Kerstin Ekman (b. 1933)

In her wealth of work since her first breakthrough publication in 1974, the Swedish novelist Kerstin Ekman has explored themes such as the transformation of Sweden through industrialisation, the interrelation of the Sami, Swedish and Norwegian cultures and, latterly, ecocritical perspectives and cultural perspectives.

Black and white photograph of a lighthaired young woman reaching for a book from a bookshelf
Swedish author Kerstin Ekman stands at a bookshelf in her home in 1959. Photo: Upplandsmuseet (CC BY-NC-ND 4.0)

The Swedish novelist Kerstin Ekman was born in Risinge, Östergötland, in 1933 and gained a degree at the University of Uppsala. Having initially established herself as a thriller writer, she made her breakthrough with a tetralogy tracing the transformation of Sweden through industrialisation and urbanisation from the perspectives of several generations of female characters: Häxringarna (1974) (Witches’ Rings, 1997), Springkällan (1976) (The Spring, 2001), Änglahuset (1979) (The Angel House, 2002), and En stad av ljus (1983) (City of Light, 2003).

Rövarna i Skuleskogen (1988) (The Forest of Hours, 1998) is a bold exploration of culture and identity in Western Europe, the central character a troll who lives to be 500 years old. While Händelser vid vatten (1993) (Blackwater, 1995) utilises the framework of the thriller to investigate culture and memory in the context of the sparsely-populated north of Sweden, the trilogy - consisting of Guds barmhärtighet (1999) (God’s Mercy, 2009), Sista rompan (2002) (The Last String) and Skraplotter (2003) (Scratchcards) - uses a similar border setting but develops the interconnections of Norwegian, Sami and Swedish cultures throughout the twentieth century to investigate themes such as identity, narrative and art.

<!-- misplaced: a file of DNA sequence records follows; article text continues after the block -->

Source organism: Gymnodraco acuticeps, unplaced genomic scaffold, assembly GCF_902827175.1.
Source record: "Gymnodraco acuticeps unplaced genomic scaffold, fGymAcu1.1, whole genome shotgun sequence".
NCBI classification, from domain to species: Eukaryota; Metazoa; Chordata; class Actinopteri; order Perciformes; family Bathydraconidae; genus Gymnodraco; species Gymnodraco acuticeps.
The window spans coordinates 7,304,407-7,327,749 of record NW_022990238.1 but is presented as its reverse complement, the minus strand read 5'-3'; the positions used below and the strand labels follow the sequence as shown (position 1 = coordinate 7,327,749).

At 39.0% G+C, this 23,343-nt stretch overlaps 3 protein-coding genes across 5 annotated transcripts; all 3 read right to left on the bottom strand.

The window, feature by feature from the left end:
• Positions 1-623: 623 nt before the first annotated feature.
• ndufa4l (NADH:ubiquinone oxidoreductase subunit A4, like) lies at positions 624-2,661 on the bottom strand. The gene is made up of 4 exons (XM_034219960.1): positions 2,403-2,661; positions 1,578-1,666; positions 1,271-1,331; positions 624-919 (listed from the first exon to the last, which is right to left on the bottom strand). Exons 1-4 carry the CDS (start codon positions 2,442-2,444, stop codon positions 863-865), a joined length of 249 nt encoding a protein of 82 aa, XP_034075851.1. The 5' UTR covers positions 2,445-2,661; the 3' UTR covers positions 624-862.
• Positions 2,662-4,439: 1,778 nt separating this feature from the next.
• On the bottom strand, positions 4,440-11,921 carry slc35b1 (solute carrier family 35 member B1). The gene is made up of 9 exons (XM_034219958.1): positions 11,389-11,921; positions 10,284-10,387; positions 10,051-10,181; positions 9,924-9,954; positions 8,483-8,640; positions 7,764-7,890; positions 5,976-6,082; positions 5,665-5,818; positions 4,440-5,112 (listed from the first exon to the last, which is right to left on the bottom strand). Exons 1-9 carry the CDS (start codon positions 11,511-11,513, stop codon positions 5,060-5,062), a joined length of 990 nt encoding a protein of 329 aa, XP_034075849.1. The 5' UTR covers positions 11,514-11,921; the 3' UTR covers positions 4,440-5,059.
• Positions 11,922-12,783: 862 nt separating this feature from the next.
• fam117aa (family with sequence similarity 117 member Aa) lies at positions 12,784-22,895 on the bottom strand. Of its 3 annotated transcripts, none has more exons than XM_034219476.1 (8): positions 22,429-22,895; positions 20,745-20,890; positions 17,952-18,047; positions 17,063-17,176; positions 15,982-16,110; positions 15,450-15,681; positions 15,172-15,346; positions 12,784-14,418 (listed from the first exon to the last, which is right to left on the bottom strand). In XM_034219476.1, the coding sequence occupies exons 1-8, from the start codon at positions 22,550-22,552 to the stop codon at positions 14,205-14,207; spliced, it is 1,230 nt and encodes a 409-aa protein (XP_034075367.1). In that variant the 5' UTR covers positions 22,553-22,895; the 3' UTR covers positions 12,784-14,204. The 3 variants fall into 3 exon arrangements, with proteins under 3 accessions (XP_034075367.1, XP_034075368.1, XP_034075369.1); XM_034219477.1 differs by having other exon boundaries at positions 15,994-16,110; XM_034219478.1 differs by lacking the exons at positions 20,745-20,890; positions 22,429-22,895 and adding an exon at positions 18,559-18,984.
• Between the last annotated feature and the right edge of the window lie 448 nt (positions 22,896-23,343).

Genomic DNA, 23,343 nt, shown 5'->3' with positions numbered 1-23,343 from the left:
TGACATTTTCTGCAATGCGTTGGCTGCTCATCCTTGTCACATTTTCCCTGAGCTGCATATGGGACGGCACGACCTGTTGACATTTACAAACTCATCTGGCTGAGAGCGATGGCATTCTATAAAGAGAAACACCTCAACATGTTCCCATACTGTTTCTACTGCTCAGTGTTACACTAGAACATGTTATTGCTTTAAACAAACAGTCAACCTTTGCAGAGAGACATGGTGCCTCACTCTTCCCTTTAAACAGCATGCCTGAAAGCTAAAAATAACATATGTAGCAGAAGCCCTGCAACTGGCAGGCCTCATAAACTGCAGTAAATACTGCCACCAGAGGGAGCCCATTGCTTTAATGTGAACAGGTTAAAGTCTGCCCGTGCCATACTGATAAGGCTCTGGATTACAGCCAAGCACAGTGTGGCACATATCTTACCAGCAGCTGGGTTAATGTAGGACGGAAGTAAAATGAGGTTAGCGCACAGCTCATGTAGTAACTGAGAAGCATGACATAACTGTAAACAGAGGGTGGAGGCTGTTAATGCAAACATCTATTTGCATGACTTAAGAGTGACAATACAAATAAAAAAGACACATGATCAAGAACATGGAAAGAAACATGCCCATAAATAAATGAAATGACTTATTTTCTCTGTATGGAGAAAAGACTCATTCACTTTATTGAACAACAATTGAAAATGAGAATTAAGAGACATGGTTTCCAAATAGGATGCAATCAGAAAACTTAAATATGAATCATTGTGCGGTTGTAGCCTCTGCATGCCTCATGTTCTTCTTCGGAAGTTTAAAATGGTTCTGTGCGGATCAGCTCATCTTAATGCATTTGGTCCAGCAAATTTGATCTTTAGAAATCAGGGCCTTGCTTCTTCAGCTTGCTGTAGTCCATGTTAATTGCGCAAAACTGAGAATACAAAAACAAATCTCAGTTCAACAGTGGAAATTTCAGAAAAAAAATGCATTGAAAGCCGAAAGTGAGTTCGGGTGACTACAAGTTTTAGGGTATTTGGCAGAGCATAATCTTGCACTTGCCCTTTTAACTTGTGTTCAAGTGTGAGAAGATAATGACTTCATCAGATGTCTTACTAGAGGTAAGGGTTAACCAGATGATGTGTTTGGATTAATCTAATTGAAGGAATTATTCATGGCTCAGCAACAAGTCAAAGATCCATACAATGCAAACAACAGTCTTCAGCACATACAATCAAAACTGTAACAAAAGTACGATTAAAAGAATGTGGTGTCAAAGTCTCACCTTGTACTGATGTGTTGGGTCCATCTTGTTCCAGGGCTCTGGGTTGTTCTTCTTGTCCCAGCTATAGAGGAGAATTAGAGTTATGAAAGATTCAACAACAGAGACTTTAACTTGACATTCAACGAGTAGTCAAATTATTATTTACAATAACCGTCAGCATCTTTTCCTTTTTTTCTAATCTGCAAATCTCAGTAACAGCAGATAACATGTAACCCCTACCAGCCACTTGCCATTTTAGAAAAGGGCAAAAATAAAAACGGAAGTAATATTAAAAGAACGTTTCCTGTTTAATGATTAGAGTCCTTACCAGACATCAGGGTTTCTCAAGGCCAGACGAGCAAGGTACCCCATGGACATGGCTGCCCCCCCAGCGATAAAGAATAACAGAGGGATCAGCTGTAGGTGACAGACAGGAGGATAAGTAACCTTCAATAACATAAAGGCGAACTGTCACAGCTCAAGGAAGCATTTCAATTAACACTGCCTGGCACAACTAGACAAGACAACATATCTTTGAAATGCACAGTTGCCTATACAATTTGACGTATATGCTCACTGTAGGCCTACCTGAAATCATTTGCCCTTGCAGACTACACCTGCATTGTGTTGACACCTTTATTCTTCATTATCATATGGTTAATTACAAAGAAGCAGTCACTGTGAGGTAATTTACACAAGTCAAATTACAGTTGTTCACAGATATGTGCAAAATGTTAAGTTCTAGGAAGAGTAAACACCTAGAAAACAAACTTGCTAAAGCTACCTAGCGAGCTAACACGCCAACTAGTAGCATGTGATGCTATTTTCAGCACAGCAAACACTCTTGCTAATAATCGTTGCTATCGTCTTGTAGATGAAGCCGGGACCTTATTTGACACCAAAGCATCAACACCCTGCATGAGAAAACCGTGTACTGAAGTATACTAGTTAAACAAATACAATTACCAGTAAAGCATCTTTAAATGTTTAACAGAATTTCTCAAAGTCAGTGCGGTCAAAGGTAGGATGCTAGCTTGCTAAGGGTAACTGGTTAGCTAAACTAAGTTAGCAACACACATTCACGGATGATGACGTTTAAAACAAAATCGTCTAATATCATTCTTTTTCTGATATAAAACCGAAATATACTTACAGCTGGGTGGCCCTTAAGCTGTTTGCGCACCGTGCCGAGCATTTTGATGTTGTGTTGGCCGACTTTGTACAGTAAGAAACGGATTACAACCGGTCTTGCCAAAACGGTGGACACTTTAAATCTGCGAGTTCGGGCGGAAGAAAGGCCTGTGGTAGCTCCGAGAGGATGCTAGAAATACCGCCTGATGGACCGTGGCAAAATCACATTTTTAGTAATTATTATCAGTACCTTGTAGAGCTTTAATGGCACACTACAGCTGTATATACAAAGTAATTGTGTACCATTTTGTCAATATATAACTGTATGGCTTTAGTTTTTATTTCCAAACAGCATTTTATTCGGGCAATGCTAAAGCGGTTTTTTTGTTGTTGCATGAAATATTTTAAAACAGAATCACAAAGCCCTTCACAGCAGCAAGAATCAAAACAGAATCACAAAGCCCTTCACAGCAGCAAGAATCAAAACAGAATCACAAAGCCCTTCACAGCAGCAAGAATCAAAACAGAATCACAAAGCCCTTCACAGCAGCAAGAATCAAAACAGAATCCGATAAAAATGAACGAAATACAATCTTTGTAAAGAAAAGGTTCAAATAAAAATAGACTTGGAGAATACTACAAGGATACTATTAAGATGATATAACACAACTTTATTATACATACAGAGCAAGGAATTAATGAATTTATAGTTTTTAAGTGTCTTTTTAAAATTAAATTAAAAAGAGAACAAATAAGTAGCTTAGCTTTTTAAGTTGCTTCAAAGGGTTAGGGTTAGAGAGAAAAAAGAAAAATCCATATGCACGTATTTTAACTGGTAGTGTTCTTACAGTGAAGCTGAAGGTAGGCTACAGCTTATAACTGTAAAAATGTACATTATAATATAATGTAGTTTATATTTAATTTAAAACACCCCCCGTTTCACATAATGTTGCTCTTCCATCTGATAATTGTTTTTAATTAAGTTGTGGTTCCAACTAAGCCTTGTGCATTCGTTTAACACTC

The essay Herrarna i skogen (2007) (Masters of the Forest) is a study of the forest in Sweden, linking cultural history with ecocritical perspectives. Grand final i skojarbranschen (2011) (Grand finale in the Swindler Business) is a novel problematising celebrity, gender and identity in the context of a critical exploration of post-war Swedish society.

Ekman has received several major prizes, including the Swedish August Prize for fiction in 1993 and 2003 and the Nordic Council Literature Prize in 1994. Elected to the Swedish Academy in 1978, Ekman effectively left in 1989 in protest against the Academy’s failure to express support for Salman Rushdie following the death sentence placed on him by Iranian fundamentalists.


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